Jim Price Returns As Honorary Starter Of 25th Mud Mountain 5K Race, Shares Memories As Cross Country Coach, Salutes Patrylak
EDWARDSVILLE - From very modest beginnings when he took over the team in 1986 and building the program until his final year in 2003, former Edwardsville head cross country coach Jim Price played a very vital role in helping the Tigers become one of the area's and the state's premier programs.
Price was also the creator of the annual Mud Mountain 5K Classic, the annual fundraising race for the Tigers, and the programs at Lincoln and Liberty Middle Schools, an event that has become one of the area's biggest races of its kind.
Price returned to be recognized for his contributions to both the race and Tigers program on the occasion of the 25th running, and was also the honorary starter for the race, sending the 200-plus runners on the journey around the famed course at SIU-Edwardsville.
Price expressed his gratitude and shared some of his memories of the race and the Edwardsville program in an interview that followed the race.
"It's wonderful to be back," Price said. "That's a fabulous program out here at Edwardsville, and all the other schools, too. This is a fabulous course to run this race on."
Price taught at Edwardsville High for 33 years and coached the Tigers' cross country team for 18 seasons, and in the early days, things weren't quite as how they are today.
"The early years were challenging," Price said, "because I wasn't a cross country runner, I wasn't a long-distance runner. I took over from John Dean and learned as I went. John and some of the guys helped me through those early years. All my memories of the kids are fond memories."
When asked about his favorite teams and runners, Price had one runner in mind: Stephen Pifer, who won a very unique triple crown in Illinois running his senior year.
"Well, number one, everyone knows it's Stephen Pifer," Price said. "In 2002, he won the cross country championship (in Class AA) in Peoria. He came back, won the mile in 4:09, a school record, he won the two-mile, all in the same year. So of all the kids, we had who made a memorable, lasting memory on me, it was Stephen Pifer. What I was telling coach (George) Patrylak, I remember the kids weren't really cross country runners, but they came out and stayed with the program. Some went on to be runners into their adulthood. Most of the kids then really made a big impression on me. You do it because you love it."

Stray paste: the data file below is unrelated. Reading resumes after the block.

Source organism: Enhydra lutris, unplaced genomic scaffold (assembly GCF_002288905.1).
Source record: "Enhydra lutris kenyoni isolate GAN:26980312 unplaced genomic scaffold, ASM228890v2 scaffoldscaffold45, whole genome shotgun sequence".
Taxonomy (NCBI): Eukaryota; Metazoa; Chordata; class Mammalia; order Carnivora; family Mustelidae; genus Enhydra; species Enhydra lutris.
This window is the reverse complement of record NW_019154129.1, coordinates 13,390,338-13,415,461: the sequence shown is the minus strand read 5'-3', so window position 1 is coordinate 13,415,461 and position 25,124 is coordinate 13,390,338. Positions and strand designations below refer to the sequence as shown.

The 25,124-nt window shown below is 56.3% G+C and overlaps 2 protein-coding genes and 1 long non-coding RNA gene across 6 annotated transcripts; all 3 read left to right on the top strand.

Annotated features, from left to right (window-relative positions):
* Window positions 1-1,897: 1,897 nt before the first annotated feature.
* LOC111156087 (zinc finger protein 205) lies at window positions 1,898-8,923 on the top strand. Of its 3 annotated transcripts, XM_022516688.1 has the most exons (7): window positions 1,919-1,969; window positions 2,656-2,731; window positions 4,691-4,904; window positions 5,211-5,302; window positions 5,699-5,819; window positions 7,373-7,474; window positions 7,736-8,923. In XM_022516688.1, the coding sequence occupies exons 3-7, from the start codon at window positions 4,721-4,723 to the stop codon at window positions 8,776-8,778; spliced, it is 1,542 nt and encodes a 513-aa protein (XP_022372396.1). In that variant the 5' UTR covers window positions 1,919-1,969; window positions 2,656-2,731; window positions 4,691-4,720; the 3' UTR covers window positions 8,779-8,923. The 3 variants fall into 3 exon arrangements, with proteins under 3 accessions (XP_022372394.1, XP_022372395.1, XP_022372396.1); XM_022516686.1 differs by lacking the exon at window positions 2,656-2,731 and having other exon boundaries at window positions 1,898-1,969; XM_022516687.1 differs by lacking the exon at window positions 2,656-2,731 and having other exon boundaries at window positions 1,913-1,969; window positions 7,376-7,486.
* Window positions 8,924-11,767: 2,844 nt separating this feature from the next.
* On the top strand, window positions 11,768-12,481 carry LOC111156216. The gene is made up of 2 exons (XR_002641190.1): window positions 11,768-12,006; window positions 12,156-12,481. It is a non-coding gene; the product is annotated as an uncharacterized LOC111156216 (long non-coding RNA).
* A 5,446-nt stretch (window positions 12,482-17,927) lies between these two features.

In Price's early days, the cross-country race day operations were a bare minimum, with a group of dedicated parents helping out along the way.
"When I took over the program from John Dean, we only had a very small number of participants, and not very many parents," Price said. "We had a couple of years we've gotten bigger, not real big, but bigger, not like anything George has. it was the parents and my wife. My wife ran the concession stand, my wife helped me with all the things, in terms of taking the ticket stubs. We used to have to do it by hand, where you tore off your bib number, put them on a stringer. Without my wife and all of those very dedicated parents, we didn't have very many. And the course was just as big as it is now. The parents helped me be as good as I could be because they did lots and lots of work. I want to thank them so much for being there all those years ago. And being out here today, all of this setup."
The Edwardsville running community is a very close and tight-knit group, almost like a family, and Price is very appreciative of the community.
"It's very much like family," Price said, "and George does a fabulous job of making it feel more like family, with his team and coaches and assistant coaches. Cross country is a unique sport, in that truth, your competition is in fact the course you're on, the clock is ticking, because everyone on the course has to beat those two things."